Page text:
Joe was three when Soviet soldiers barged into their farmhouse one winter’s night, after the Russian invasion of Poland in September 1939, and ordered Michał to pack some belongings. Joe remembers the soldiers forcing the family into a sleigh, taking them to a railway station and loading them into a crude transport wagon that meandered towards Siberia.

He does not remember the exact date, only that it was winter. Years later, when he wondered about his birthdate, Bronek told him it was 10 February, significant because it marked the expulsion in 1940 of more than 200,000 Polish civilians, mostly from rural areas in eastern Poland, into forced-labour facilities in northern Russia and Siberia. The Polish birth certificate Joe received years later showed his birthdate as 26 September 1936, so Bronek’s recall of 10 February, and Joe’s specific memory of the dark and freezing winter, points instead to when the Soviet soldiers arrived at the Gratkowski farm.

Piotruś did not survive the train journey.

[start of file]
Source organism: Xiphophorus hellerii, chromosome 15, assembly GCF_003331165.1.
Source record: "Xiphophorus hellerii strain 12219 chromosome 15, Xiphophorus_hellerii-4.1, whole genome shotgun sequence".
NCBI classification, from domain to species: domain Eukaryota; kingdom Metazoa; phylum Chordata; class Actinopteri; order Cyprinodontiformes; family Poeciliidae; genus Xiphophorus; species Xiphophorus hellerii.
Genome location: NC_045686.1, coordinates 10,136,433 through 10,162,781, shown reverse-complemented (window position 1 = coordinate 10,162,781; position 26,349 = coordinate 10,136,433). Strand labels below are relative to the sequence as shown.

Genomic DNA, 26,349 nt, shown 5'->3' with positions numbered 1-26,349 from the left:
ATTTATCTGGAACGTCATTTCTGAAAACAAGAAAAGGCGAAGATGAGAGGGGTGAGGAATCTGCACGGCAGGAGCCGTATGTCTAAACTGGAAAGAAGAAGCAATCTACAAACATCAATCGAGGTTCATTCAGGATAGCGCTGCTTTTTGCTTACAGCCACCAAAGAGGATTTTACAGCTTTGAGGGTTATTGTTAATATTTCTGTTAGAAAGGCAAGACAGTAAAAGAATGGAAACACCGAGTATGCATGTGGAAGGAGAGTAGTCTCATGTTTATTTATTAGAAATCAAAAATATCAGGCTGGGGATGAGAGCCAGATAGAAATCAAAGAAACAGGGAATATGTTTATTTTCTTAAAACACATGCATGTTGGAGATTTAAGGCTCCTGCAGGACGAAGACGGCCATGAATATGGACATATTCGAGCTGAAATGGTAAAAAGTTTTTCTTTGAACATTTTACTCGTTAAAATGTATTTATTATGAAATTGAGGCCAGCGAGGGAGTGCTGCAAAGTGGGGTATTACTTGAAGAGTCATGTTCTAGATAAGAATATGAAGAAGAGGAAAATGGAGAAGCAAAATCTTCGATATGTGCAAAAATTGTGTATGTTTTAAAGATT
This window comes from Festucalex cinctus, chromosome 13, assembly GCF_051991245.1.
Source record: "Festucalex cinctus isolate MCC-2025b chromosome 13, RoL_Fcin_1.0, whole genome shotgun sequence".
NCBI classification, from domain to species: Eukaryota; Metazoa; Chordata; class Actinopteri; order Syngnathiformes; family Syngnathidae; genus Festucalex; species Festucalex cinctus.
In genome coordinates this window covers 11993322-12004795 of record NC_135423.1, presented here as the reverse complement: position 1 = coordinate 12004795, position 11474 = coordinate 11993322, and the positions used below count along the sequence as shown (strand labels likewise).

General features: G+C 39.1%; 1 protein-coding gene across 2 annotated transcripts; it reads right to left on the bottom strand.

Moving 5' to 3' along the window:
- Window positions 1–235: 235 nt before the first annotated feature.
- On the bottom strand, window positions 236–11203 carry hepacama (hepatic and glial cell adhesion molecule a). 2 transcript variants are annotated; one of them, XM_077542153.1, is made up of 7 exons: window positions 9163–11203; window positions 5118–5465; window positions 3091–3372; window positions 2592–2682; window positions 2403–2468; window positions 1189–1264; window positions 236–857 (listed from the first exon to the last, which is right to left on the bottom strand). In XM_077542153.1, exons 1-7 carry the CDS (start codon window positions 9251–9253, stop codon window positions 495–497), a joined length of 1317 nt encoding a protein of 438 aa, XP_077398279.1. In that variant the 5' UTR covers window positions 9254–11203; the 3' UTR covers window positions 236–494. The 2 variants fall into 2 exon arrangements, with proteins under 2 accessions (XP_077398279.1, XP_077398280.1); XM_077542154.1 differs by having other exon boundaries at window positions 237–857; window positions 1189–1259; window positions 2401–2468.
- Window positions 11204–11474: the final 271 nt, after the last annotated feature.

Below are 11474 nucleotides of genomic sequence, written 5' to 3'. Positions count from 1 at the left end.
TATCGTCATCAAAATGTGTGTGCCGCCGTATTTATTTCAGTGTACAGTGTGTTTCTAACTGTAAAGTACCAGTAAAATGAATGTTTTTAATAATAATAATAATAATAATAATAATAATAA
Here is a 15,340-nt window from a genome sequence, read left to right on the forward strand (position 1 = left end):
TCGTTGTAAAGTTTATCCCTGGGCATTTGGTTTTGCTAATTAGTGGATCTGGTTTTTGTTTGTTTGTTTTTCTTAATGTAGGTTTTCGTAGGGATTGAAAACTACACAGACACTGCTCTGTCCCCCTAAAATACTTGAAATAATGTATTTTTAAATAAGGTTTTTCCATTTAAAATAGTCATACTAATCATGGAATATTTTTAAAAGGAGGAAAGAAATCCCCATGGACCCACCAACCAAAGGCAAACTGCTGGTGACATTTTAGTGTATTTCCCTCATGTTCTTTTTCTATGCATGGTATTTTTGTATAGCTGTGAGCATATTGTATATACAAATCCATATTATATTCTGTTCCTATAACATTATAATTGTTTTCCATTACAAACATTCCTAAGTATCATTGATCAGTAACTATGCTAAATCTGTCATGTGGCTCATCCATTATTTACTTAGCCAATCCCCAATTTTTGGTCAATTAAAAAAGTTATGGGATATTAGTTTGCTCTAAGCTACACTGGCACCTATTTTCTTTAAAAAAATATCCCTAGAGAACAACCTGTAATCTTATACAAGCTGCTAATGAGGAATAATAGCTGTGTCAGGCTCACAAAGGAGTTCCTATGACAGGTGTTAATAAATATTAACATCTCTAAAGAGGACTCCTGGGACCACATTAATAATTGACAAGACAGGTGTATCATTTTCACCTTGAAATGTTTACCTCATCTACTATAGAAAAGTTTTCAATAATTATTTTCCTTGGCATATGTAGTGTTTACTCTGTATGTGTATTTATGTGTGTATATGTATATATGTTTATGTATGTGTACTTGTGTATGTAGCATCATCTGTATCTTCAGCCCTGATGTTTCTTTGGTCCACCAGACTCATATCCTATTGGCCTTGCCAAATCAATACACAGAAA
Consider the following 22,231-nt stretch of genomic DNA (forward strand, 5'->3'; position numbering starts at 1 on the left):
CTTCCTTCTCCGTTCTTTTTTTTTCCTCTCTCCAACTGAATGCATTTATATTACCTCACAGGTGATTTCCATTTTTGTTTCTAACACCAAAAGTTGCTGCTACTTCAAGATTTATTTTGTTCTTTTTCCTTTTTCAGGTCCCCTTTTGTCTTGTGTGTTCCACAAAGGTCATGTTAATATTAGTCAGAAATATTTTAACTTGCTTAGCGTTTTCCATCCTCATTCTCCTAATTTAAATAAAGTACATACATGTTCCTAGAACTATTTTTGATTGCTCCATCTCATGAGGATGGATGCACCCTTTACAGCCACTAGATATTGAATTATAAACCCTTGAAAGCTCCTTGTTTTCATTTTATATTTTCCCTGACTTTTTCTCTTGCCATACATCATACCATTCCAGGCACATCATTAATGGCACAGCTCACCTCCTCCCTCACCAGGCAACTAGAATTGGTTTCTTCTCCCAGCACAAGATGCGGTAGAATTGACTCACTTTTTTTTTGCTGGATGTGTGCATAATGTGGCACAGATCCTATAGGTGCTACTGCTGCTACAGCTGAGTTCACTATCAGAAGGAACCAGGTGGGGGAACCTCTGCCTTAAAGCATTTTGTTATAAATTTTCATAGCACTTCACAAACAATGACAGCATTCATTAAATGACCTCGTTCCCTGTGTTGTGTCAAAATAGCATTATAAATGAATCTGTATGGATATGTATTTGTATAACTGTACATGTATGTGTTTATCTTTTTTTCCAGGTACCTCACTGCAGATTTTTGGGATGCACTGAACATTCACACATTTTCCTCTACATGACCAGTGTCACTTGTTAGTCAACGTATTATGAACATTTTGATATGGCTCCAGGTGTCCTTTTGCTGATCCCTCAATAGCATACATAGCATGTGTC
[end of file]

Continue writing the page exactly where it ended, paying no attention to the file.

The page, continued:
“There was nothing to eat at all, so mother fed him and Helena on sugar water.

“The train didn’t travel directly to wherever it was going. It would stop, maybe for an hour, or it might stop for two days, and so people would get off and go to the villages to trade for food.

“Bronek joined father in the forest but it was winter… he tore his clothes faster than he could earn money to replace them…”

“When the train stopped after Piotruś died, father had to knock up a little coffin and bury him near the tracks somewhere.

“I remember being in the train, divided along the walls with three wide beds. Each bed was allocated to a family. We probably occupied two or three of them… I was on the top bunk…

“There was a fire, a bot-belly in the centre. They had it alight to keep the wagon warm… and in the corner there was just a hole for the toilet…”

The train eventually stopped at a kolkhoz in the Ural Mountains. In collective farm tradition, the local inhabitants grew food for the village as a whole, gathered the harvest and kept seeds for the following season. An NKVD commandant ran the forced-labour facility in the forest where the Poles worked for a daily ration of bread.

“Bronek joined father in the forest but it was winter… he tore his clothes faster than he could earn money to replace them so father decided it was no good to have him working because it cost more if he worked than if he didn’t.